Singing to the Saints

by Jesse Ratcliffe


My first “wow” moment regarding choral singing occurred in my senior year in high school. The Beckley (WV) Community Choir paired with Concord University (which would become my Alma Mater) to present Faure’s Requiem and a handful of spirituals. That setting of the Requiem has been a favorite since – call it nostalgia, but Faure’s work is a splendid example of late-Romantic, early-Impressionistic French Composition. On All Saints' Day, you will hear selections from this glorious work.


Faure began his formal music education at the age of nine at Ecole Niedermeyer music college in Paris at which he was a student of Camile Saint-Saens. His first successful work as an award-winning and published composer was Cantique de Jean Racine in 1865 when he was 21. In 1874 he become the organist at the Église de la Madeleine—though he leaves behind no organ compositions, he was known for stellar playing and improvisations despite his preference for the piano. One of his last achievements before fading from public performance due to increasing deafness was becoming director of the Paris Conservatoire in 1905.


Faure’s renowned Requiem was composed between 1887 and 1890. He wrote of the work, “It has been said that my Requiem does not express the fear of death and someone has called it a lullaby of death. But it is thus that I see death: as a happy deliverance, an aspiration towards happiness above, rather than as a painful experience.” In 1924 the Requiem, in its full orchestral version, was performed at Fauré's own funeral. It was not performed in the United States until 1931, at a student concert at the Curtis Institute of Music in Philadelphia. It was first performed in England in 1936.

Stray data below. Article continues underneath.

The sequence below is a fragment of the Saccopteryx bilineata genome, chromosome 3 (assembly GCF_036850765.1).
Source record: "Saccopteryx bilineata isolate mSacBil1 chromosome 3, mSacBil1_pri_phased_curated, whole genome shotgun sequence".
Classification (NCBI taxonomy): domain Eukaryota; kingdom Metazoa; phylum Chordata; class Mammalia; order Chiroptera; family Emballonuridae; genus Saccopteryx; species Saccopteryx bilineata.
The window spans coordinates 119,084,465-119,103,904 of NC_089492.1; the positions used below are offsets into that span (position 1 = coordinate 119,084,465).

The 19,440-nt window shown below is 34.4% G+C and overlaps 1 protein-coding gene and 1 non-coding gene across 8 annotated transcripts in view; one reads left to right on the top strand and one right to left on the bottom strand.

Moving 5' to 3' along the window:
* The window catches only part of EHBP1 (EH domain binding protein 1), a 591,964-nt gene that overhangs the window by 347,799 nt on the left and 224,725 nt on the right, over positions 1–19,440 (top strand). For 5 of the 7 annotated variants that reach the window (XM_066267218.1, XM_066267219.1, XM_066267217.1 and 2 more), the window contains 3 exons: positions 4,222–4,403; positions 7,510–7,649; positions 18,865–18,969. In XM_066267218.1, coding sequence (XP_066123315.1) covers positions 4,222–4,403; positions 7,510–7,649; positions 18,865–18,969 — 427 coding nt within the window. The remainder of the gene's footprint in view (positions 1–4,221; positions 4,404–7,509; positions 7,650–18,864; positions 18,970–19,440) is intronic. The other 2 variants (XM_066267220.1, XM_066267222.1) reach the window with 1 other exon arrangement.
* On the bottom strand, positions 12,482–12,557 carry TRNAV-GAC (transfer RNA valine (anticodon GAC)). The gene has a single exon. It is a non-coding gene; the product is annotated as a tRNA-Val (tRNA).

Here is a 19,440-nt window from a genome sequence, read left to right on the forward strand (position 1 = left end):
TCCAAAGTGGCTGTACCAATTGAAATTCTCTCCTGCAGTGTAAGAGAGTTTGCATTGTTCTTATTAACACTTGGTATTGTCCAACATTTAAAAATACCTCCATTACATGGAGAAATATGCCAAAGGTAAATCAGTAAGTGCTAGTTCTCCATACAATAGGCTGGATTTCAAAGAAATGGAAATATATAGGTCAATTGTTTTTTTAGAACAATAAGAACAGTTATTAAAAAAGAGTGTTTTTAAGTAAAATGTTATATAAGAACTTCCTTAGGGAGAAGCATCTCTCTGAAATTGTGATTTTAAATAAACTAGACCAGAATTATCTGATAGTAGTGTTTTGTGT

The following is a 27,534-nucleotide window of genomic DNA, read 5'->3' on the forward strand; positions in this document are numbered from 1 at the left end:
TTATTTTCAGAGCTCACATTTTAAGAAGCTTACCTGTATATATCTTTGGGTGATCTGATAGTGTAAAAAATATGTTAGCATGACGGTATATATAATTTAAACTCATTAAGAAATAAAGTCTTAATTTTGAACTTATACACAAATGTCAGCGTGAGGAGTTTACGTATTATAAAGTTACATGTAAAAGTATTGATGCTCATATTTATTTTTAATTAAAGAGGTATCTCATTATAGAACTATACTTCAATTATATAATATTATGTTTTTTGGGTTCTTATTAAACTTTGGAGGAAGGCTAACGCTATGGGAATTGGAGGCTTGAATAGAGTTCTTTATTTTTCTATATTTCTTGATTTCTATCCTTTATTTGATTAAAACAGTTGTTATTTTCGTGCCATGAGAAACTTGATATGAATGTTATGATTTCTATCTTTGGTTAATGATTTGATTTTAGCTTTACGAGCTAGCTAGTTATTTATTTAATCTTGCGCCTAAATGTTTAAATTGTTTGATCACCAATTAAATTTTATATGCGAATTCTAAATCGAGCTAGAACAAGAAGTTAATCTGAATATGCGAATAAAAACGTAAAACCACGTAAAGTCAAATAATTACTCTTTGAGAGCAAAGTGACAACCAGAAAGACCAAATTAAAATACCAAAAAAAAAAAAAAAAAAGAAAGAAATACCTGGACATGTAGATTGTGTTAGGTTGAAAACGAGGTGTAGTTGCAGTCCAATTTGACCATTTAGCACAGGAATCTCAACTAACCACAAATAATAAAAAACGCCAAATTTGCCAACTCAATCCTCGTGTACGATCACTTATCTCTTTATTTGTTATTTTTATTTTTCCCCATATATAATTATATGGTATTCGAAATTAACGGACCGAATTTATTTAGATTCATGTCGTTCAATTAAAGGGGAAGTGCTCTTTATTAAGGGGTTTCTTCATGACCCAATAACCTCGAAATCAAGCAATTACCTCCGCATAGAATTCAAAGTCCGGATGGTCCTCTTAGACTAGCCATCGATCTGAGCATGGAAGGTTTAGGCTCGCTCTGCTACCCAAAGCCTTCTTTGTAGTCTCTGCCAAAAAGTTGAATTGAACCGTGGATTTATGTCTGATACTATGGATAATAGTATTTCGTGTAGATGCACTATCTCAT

The structure of individual movements within the Requiem resembles Brahm’s Ein deutches Requiem (composed 1865-1868). Moreover, both Requiem of Faure and Mozart begin with in the key of D-minor. Unlike previous Requiem settings, Faure utilized rather thin textures throughout the work. In particular, the Sanctus utilizes unison quasi-call-and-response lines between the sopranos and men (tenors and basses). From Faure’s pen, The Agnus Dei is full of light whereas other settings tend to be dark and foreboding.


If this work is unknown to you, I encourage you to carve-out thirty-five minutes and prayerfully listen to this magnificent work of hope and peace. (Take a listen HERE).

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